11270913
11791895
12352274
12695344
Comparison of in vitro and in vivo inhibition potencies of fluvoxamine toward CYP2C19.. Caiping Yao; Kent L Kunze; William F Trager; Evan D Kharasch; Renť H Levy (2003) Drug metabolism and disposition: the biological fate of chemicals display abstract
A previous study suggested that fluvoxamine inhibition potency toward CYP1A2 is 10 times greater in vivo than in vitro. The present study was designed to determine whether the same gap exists for CYP2C19, another isozyme inhibited by fluvoxamine. In vitro studies examined the effect of nonspecific binding on the determination of inhibition constant (K(i)) values of fluvoxamine toward CYP2C19 in human liver microsomes and in a cDNA-expressed microsomal (Supersomes) system using (S)-mephenytoin as a CYP2C19 probe. K(i) values based on total added fluvoxamine concentration (K(i,total)) and unbound fluvoxamine concentration (K(i,ub)) were calculated, and interindividual variability in K(i) values was examined in six nonfatty livers. K(i,total) values varied with microsomal protein concentration, whereas the corresponding K(i,ub) values were within a narrow range (70-80 nM). In vivo inhibition constants (K(i)iv) were obtained from a study of the disposition of a single oral dose (100 mg) of the CYP2C19 probe (S)-mephenytoin in 12 healthy volunteers receiving fluvoxamine at 0, 37.5, 62.6, and 87.5 mg/day to steady state. In this population, the ratio of (S)-4-hydroxy-mephenytoin formation clearances (uninhibited/inhibited) was positively correlated with fluvoxamine average steady-state concentration with an intercept of 0.85 (r(2) = 0.88, p < 0.001). The mean (+/-S.D.) values of K(i)iv based on total and unbound plasma concentrations were 13.5 +/- 5.6 and 1.9 +/- 1.1 nM, respectively. Comparison of in vitro and in vivo K(i) values, based on unbound fluvoxamine concentrations, suggests that fluvoxamine inhibition potency is roughly 40 times greater in vivo than in vitro.
14642738
14703714
15199661
15496639
Effects of fluvoxamine on lansoprazole pharmacokinetics in relation to CYP2C19 genotypes.. Norio Yasui-Furukori; Masato Saito; Tsukasa Uno; Takenori Takahata; Kazunobu Sugawara; Tomonori Tateishi (2004) Journal of clinical pharmacology display abstract
Lansoprazole is a substrate of CYP2C19 and CYP3A4. The aim of this study was to compare the inhibitory effects of fluvoxamine, an inhibitor of CYP2C19, on the metabolism of lansoprazole between CYP2C19 genotypes. Eighteen volunteers--of whom 6 were homozygous extensive metabolizers (EMs), 6 were heterozygous EMs, and 6 were poor metabolizers (PMs) for CYP2C19--received three 6-day courses of either daily 50 mg fluvoxamine or placebo in a randomized fashion with a single oral 60-mg dose of lansoprazole on day 6 in all cases. Plasma concentrations of lansoprazole and its metabolites, 5-hydroxylansoprazole and lansoprazole sulfone, were monitored up to 24 hours after the dosing. During placebo administration, there was a significant difference in the area under the plasma concentration-time curve from time 0 to infinity (AUC(0-infinity)) of lansoprazole between CYP2C19 genotypes. Fluvoxamine treatment increased AUC(0-infinity) of lansoprazole by 3.8-fold (P < .01) in homozygous EMs and by 2.5-fold (P < .05) in heterozygous EMs, whereas no difference in any pharmacokinetic parameters was found in PMs. There was a significant difference in the fluvoxamine-mediated percentage increase in the AUC(0-infinity) of lansoprazole between CYP2C19 genotypes. The present study indicates that there are significant drug interactions between lansoprazole and fluvoxamine in EMs. CYP2C19 is predominantly involved in lansoprazole metabolism in EMs.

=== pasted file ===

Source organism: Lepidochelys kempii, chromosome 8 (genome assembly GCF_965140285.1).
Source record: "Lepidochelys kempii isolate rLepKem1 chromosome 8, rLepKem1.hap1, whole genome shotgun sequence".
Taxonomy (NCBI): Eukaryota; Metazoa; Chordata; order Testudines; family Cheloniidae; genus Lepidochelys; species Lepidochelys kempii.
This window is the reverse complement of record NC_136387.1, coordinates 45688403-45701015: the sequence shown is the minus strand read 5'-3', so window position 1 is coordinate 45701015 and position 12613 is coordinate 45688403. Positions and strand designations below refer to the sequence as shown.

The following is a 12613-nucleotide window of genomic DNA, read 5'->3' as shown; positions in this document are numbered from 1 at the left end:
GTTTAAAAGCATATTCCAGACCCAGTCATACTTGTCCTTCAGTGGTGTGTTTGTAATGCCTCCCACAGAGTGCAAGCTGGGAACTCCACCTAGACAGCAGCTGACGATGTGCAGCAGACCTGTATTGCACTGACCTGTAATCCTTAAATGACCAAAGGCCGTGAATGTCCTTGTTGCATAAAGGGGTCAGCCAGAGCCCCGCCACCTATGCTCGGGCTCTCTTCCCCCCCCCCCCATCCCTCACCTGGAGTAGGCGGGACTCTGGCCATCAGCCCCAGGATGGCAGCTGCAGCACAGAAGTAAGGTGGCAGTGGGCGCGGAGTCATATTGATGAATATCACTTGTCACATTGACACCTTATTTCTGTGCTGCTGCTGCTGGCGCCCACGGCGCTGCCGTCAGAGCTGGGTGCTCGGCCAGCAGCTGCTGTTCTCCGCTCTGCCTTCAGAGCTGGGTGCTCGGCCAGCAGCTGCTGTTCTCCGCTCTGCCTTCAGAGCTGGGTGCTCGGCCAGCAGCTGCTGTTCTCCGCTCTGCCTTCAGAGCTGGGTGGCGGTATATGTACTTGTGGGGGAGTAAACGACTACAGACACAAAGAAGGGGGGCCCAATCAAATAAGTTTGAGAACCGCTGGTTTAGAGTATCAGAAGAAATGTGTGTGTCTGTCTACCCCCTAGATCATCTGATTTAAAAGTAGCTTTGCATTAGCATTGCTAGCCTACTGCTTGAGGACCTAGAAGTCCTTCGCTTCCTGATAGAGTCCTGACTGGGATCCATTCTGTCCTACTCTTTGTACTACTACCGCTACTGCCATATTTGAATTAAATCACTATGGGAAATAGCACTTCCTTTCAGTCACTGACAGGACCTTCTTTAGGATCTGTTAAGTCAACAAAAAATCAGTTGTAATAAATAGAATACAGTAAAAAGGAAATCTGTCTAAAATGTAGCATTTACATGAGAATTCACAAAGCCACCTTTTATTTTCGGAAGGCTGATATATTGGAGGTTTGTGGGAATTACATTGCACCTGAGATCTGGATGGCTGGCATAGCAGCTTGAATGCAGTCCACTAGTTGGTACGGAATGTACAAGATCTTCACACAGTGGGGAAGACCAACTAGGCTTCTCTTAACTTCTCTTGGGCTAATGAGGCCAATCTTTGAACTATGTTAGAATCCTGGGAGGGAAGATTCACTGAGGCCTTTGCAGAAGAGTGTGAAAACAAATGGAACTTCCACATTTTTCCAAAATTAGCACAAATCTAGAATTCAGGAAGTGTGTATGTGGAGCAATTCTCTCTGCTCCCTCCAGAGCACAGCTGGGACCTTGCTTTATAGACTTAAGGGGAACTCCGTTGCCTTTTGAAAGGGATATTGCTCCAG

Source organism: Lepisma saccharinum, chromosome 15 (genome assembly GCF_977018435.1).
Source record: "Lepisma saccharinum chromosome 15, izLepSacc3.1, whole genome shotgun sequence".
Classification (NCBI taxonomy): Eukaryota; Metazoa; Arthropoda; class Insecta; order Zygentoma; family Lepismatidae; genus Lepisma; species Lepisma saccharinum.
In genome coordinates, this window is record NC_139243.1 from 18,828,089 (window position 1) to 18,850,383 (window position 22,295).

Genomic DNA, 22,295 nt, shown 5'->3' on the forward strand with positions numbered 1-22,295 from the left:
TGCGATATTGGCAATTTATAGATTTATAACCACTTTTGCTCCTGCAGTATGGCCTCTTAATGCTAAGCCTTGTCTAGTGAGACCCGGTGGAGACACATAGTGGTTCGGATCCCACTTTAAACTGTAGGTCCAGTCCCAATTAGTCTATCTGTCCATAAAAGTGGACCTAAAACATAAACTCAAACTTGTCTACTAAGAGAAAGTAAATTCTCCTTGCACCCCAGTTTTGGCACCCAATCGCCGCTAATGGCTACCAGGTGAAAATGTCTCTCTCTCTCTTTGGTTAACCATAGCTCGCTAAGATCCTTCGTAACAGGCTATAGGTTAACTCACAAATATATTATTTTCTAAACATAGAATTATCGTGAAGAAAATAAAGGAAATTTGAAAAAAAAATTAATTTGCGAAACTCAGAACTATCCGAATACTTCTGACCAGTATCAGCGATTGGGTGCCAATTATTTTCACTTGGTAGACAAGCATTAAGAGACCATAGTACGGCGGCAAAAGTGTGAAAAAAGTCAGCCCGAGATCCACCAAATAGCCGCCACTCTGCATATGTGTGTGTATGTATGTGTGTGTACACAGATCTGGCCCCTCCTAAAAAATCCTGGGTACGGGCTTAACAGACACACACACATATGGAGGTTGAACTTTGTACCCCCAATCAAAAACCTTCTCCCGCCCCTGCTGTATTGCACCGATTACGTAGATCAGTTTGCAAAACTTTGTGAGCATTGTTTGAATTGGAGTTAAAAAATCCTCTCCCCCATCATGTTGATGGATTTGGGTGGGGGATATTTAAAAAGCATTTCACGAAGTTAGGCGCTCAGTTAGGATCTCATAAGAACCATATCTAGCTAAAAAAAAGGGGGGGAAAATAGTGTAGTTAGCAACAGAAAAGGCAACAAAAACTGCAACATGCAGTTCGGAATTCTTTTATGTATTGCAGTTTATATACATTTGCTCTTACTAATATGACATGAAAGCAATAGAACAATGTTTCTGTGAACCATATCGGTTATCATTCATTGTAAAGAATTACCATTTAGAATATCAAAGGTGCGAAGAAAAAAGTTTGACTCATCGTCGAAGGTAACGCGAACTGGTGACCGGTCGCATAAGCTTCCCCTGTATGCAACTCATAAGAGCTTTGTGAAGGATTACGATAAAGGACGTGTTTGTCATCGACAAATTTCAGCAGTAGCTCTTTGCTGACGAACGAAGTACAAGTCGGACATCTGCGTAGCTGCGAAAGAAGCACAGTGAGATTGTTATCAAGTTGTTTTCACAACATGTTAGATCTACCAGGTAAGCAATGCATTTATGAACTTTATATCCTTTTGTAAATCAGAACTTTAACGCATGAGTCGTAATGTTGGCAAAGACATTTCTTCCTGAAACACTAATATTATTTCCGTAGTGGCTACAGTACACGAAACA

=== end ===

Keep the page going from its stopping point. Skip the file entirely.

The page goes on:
15845683
The effect of erythromycin and fluvoxamine on the pharmacokinetics of intravenous lidocaine.. Klaus T Olkkola; Mika H Isohanni; Katri Hamunen; Pertti J Neuvonen (2005) Anesthesia and analgesia display abstract
Inhibitors of CYP3A4 (cytochrome P450 3A4) have a minor effect on lidocaine pharmacokinetics. We studied the effect of coadministration of the antidepressant fluvoxamine (CYP1A2 inhibitor) and antimicrobial drug erythromycin (CYP3A4 inhibitor) on lidocaine pharmacokinetics in a double-blind, randomized, three-way crossover study. Nine volunteers ingested daily 100 mg fluvoxamine and placebo, 100 mg fluvoxamine and 1500 mg erythromycin, or their corresponding placebos for 5 days. On day 6, 1.5 mg/kg lidocaine was administered IV over 60 min. Concentrations of lidocaine and its major metabolite monoethylglycinexylidide were measured for 10 h. Fluvoxamine alone decreased the clearance of lidocaine by 41% (P < 0.001) and prolonged its elimination half-life from 2.6 to 3.5 h (P < 0.01). During the combination of fluvoxamine and erythromycin, lidocaine clearance was 53% smaller than during placebo (P < 0.001) and 21% smaller than during fluvoxamine alone (P < 0.05). During the combination phase the half-life of lidocaine (4.3 h) was longer than during the placebo (2.6 h; P < 0.001) or fluvoxamine (3.5 h; P < 0.01). We conclude that inhibition of CYP1A2 by fluvoxamine considerably reduces elimination of lidocaine and may increase the risk of lidocaine toxicity. Concomitant use of both fluvoxamine and a CYP3A4 inhibitor such as erythromycin can further increase plasma lidocaine concentrations by decreasing its clearance.
15905806
Interaction study between enoxacin and fluvoxamine.. Toshiki Kunii; Takashi Fukasawa; Norio Yasui-Furukori; Toshiaki Aoshima; Akihito Suzuki; Tomonori Tateishi; Yoshimasa Inoue; Koichi Otani (2005) Therapeutic drug monitoring display abstract